22 December 2010

Delectably rich fruit cake

I've had a couple of requests for our Christmas cake recipe and I'm happy to oblige.  This cake is really easy to make, it's full of dried fruit and nuts - so you might already have the makings in your pantry, and it will keep for up to three months - but if it lasts that long, I'd be amazed.  It's also versatile.  You can ice this cake and make it into a wedding cake, eat a slice with butter on it, or pour a good egg custard over it for a delicious dessert.  We have it here with a cup of tea and as I bite into the moist fruit and crunchy nuts, the taste of brandy on the top tells me it's Christmas time.  Naturally, if you're serving this to children, you'd leave the brandy off the top but any alcohol in the cake itself would be cooked out to leave just the taste without the alcohol. It's an easy cake to substitute ingredients if you're short on one thing, so if you wanted to leave out the alcohol, you could easily use fruit juice instead.  This is a real traditional seasonal treat.  I hope you enjoy it.

Oh, and when I looked up my recipe book, it's not called "deliciously moist fruit cake" as I described in my previous post, but:

1/3 cup pitted prunes, halved 
1 1/2 cups sultanas (golden raisins)
1 1/2 cups currants - I used 3 cups of mixed fruit for these two
1/2 cup sherry
1/2 cup brandy - I used mostly brandy.  If you don't want to use alcohol, use fruit juice.  I also added pomegranate juice to mine.  Whatever you use, you'll need one cup of liquid.
125 grams|1 stick butter
1/2 cup firmly packed brown sugar
3 eggs
1 tablespoon instant coffee
1/4 cup hot water
1/4 cup plum jam - I used lingonberry jam
1 cup plain|AP flour
3/4 cup self raising flour
1 tablespoon cocoa
1 teaspoon ground cinnamon
1/2 teaspoon mixed spice
1/2 teaspoon nutmeg - I didn't have mixed spice so I used 1 teaspoon nutmeg
1 1/2 cups glace cherries
1 1/2 cups halved dates
1 cup mixed dried peel
2 cups walnuts - I used half and half walnuts/pecans

Combine prunes, sultanas|raisins and currants in a bowl and pour in the sherry|brandy|fruit juice.  Stir, cover with a tea towel and leave overnight for the liquid to soak into the fruit.

The next day:
Grease  23cm round cake tin and line with baking paper.

Cream butter and sugar in a small bowl, add eggs one at a time and beat each one in before adding the next.  Transfer mixture to a larger bowl, stir in combined coffee, water and jam, then the dry ingredients in two lots, mix well before adding the second lot.  Add prune mixture, cherries, dates, peel and nuts to the mix and combine well. Add to the cake pan and smooth the top.  If you want to add decorations to the top, like I did with the cherries and almonds, add them now before it goes in the oven.  Bake in a slow over 170C|340F for about two hours, or until a toothpick inserted in the centre comes out clean.   Don't overcook it, you want a moist cake not a dry one.  If you want to pour brandy or sherry over the top, do it when it's hot from the oven.  The cake just soaks it up.  Otherwise, heat two tablespoons of apricot jam or orange marmalade in the microwave and brush it on when the cake is warm.  You'll get a beautiful shiny cake.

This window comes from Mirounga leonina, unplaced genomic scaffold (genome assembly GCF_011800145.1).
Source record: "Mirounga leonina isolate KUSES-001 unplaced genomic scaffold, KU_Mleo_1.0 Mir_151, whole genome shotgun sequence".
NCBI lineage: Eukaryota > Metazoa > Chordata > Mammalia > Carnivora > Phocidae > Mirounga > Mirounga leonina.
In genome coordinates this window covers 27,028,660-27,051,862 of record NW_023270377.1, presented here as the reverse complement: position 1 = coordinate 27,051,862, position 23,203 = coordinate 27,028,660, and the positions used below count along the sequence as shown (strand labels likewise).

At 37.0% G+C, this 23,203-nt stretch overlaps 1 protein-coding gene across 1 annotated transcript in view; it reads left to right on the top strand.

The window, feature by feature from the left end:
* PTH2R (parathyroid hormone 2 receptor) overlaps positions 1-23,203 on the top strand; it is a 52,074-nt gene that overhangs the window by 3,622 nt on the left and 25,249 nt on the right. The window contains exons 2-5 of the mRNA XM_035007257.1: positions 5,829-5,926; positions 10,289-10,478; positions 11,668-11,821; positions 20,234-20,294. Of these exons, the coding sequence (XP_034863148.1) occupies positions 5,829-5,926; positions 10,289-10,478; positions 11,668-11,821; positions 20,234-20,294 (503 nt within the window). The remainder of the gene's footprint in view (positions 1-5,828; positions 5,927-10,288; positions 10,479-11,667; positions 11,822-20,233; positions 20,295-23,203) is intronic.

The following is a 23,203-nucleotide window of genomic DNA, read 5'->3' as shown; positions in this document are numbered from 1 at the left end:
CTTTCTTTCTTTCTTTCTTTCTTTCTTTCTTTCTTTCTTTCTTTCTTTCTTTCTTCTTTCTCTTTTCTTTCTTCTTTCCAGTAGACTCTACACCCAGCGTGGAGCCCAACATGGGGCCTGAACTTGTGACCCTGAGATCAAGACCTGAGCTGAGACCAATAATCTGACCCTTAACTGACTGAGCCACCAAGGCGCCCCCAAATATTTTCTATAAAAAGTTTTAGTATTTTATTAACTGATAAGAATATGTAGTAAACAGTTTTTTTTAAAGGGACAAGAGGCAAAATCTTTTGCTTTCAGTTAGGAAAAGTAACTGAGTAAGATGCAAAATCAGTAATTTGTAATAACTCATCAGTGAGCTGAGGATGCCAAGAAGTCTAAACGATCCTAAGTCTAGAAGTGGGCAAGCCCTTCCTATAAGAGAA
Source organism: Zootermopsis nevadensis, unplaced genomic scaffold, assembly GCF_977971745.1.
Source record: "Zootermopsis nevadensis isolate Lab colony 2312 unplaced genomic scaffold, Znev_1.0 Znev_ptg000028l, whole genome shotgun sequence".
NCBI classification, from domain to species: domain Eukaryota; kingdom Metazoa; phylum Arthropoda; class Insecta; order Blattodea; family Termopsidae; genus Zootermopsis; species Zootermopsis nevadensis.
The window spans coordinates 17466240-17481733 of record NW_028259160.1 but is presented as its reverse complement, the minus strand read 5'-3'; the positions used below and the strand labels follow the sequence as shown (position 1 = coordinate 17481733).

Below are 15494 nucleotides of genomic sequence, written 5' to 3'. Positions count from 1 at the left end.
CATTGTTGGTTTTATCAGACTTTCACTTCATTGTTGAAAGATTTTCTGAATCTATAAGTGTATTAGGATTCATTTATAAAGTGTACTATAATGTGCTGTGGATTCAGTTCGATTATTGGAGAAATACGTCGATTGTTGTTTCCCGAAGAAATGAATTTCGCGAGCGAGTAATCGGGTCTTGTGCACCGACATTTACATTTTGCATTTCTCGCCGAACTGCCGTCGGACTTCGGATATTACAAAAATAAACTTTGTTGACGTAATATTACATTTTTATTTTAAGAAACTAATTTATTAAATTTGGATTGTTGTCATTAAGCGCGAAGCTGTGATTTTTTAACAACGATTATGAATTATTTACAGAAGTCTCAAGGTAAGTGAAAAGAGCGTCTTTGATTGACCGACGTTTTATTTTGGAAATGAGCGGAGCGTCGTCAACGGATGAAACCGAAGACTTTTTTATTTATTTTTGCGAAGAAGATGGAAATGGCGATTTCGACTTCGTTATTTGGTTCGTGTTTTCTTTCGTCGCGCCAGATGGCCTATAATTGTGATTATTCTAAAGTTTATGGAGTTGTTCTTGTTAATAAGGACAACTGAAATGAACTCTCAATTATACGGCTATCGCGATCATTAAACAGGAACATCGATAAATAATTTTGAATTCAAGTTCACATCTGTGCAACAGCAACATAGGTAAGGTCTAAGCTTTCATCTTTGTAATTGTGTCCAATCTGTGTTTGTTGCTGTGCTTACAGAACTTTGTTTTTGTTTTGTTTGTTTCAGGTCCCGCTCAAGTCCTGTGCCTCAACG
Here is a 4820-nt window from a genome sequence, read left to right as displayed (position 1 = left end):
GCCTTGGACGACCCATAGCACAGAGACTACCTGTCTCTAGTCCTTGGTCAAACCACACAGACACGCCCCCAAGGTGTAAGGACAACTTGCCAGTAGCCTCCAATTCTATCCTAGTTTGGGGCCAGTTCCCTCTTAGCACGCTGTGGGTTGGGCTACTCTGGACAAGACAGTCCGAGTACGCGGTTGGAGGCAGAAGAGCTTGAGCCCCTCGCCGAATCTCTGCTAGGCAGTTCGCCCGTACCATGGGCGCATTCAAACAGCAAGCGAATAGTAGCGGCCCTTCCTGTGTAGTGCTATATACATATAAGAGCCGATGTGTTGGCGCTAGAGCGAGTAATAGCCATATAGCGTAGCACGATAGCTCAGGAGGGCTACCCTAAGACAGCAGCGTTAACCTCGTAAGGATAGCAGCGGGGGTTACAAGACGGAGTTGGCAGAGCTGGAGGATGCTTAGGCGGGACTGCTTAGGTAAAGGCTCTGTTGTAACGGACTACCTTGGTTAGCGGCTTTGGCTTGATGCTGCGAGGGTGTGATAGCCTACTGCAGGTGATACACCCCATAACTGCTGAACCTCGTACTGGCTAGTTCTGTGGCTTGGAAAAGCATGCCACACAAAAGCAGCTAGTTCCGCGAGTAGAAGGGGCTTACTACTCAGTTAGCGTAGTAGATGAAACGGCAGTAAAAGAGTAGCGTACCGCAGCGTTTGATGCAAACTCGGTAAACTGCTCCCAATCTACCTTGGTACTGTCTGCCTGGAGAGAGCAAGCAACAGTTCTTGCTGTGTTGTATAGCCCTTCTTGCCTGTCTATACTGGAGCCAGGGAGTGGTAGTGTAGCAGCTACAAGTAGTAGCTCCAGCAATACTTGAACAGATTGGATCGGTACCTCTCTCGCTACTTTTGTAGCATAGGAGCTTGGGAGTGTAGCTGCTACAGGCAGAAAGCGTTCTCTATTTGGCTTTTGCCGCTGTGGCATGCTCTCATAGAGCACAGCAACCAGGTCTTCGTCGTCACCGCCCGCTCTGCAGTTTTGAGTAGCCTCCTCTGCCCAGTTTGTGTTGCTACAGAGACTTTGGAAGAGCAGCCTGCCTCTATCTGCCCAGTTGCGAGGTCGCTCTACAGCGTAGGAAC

Hanno and I have not only test tasted our little cake, we've finished it and eaten one slice of the big cake.  Yep, it's delicious.  I have seen these cakes made up as several small cakes, decorated with a Christmas ribbon, wrapped in plain brown paper and given as gifts.  They're always appreciated because people think they're really difficult to make.  As you can see by the above, they aren't and it's a very forgiving cake.  It takes substitutes well and even new cooks can make a silk purse with this cake.  

Generally, this cake would be made during November, cooled completely, then wrapped in parchment paper then aluminium foil, and stored in a cupboard, or fridge if you're in a humid climate, to mature and bring out the flavours.  It's like a relish - the flavours improve when it's left to mature.  But even if you don't do that, even if you eat it the next day, I'm sure you'll love it.  Just don't be surprised if you notice the flavours improve each day it if takes a week or two to finish it.

Thanks to everyone who helped out with comments yesterday.  I received another email from the young woman this morning - she's very grateful for the help we gave. She and her husband will be travelling away to their parents for Christmas and using the time to work out a strategy based on what they read.  :- )

Tomorrow we'll be bottling our ginger beer.



  1. I follow your blog from here in NZ, and love it.